A note about DANCE CLOTHES:
The most important thing about a set of modern Straight Dance dance clothes is the overall look. Dance clothes are meant to be danced in, not to be judged in a still position. The components of your dance clothes should move well when you dance and work to enhance your dancing style. For this reason, materials, size, shape, and placement of the individual dance clothes components listed above must be in order. When specific materials are called for—such as broadcloth, beadwork, or finger woven yarn work, – an adequate substitution of cloth, sequins, etc. can be used. However, proper colors, designs, and proportions must be in place for the article to get maximum points and for your dance clothes to have maximum visual impact.

This outline is not just a “scoring sheet”; it is a resource for you to constantly improve your dance clothes to be the best they can be. When you look at the individual scores of the various headings as well as the overall score, think of what you can do to improve each item, even if just by just a couple of points. Our goal as the NOAC Straight Dance staff is to help you to elevate your dance clothes to a higher level. By continually improving your dance clothes, your presentation on the dance floor will improve as well.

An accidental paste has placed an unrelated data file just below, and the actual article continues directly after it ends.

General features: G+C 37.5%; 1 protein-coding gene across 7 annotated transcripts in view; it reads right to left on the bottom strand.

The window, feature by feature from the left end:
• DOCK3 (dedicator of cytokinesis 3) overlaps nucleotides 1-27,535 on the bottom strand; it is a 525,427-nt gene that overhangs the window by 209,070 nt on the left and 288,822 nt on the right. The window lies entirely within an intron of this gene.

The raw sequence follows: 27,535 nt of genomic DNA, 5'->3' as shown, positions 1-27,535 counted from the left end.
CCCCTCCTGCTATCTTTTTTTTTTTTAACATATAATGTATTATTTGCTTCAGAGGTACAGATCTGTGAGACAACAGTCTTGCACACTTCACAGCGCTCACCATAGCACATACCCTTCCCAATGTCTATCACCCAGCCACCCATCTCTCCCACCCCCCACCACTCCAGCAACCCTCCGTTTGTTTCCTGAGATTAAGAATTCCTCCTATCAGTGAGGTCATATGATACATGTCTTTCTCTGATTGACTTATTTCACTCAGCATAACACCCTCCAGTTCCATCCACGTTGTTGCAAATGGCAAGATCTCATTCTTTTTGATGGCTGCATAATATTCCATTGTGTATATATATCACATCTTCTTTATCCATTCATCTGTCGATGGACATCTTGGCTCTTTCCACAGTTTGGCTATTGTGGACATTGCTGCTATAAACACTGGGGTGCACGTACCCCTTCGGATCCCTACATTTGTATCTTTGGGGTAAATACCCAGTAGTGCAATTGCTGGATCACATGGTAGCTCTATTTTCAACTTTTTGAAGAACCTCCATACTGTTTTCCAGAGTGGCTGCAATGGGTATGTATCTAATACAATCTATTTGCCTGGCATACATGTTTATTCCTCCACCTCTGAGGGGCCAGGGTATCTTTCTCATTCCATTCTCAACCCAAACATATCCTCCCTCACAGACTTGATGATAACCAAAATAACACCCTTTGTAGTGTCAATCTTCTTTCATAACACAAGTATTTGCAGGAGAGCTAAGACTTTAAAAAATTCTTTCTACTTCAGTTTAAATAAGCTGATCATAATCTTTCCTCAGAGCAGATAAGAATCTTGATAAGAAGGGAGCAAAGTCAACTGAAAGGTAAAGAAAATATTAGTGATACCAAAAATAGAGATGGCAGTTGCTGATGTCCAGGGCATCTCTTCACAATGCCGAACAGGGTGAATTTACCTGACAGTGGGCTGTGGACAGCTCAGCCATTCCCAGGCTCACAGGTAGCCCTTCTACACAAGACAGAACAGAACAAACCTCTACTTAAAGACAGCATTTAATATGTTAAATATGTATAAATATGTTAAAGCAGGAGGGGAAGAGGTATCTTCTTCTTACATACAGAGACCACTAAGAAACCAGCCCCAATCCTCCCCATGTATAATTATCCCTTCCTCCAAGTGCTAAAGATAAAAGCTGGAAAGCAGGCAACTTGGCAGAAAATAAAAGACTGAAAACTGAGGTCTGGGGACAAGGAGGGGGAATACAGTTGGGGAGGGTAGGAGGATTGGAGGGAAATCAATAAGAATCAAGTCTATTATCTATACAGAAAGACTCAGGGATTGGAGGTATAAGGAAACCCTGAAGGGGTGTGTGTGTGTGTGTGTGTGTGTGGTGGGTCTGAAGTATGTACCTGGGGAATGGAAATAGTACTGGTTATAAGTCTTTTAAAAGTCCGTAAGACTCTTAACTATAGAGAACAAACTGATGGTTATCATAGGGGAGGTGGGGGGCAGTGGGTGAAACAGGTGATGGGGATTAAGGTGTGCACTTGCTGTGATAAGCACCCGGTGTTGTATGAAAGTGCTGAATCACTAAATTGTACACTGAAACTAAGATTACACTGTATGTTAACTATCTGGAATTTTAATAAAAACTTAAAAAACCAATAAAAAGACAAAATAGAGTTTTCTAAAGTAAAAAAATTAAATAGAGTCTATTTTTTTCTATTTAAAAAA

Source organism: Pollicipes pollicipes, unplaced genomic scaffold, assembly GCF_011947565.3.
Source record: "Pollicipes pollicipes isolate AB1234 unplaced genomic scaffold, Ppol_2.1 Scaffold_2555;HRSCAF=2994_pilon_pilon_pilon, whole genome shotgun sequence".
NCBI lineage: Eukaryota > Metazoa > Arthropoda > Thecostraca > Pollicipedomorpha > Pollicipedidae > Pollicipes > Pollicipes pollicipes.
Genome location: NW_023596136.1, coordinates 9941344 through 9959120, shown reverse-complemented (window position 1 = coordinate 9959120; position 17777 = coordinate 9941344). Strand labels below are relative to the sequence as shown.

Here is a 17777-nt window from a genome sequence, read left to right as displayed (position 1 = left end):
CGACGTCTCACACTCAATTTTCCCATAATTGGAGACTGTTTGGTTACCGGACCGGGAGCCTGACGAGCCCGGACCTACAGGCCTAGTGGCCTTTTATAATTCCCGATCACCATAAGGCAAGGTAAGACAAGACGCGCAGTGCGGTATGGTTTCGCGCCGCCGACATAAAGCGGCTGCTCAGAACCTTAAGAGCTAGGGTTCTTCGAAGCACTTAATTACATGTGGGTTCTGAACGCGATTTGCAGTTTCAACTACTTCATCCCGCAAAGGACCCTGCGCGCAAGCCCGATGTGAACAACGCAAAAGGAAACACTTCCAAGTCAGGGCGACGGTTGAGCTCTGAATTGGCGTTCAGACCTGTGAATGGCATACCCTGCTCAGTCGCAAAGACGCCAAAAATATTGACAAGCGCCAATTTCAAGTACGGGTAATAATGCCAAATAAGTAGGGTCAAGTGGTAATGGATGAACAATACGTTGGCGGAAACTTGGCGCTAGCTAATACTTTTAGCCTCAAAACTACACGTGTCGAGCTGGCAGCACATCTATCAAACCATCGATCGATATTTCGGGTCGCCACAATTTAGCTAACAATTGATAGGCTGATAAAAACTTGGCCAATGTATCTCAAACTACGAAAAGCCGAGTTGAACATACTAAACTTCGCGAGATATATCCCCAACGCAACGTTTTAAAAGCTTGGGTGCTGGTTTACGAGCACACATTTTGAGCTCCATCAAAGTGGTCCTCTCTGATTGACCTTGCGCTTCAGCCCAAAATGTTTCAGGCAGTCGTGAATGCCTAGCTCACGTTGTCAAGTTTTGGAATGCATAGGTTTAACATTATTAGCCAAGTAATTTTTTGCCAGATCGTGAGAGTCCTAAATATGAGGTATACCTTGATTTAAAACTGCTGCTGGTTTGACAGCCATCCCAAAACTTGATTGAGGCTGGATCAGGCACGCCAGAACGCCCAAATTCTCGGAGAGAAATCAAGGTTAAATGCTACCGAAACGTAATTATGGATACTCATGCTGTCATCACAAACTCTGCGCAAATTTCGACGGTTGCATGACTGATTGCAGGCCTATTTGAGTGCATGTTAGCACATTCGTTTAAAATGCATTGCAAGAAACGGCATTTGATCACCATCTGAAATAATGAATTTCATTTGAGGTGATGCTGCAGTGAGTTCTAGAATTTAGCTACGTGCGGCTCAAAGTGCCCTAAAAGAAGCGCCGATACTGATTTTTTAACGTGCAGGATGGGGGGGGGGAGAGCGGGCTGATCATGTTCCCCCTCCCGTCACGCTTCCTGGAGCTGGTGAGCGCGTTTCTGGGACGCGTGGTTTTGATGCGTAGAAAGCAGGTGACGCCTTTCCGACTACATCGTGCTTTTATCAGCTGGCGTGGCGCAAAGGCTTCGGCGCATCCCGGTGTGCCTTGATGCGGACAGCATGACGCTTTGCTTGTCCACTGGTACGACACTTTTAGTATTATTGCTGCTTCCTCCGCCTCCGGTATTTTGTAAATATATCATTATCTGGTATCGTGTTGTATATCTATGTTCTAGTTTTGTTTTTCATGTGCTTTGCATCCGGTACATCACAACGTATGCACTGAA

A note to DANCERS:
This outline is designed to summarize what a Straight Dancer would wear at a contemporary powwow. It represents the norm as defined by modern dancers in Oklahoma and across the country. Some relevant works on the subject of Straight Dancing dance clothes include:

  1. Men’s Southern Straight Dance DVD video, Full Circle Communications.
  2. Many articles in past hobbyist publications, including The American Indian Hobbyist; American Indian Traditions; American Indian Crafts & Culture; Moccasin Tracks, and Whispering Wind Magazine. Although most of the above listed magazines are out of print, Xeroxed copies of the various articles mentioned are available.

Be aware that although a printed or recorded work may have been relevant at the time of its making, Straight Dance is an ever-changing dance style and these works can sometimes become outdated within a short period of time. If possible, attend powwows and notice the subtle trends being added to Straight Dance dance clothes of today. If you live in an area where it is difficult to attend powwows, you can use resources such as:,, to view photos and video footage of powwow dancers. Please be respectful of other’s dance clothes. Model your dance clothes after contemporary dancers, but do not copy verbatim.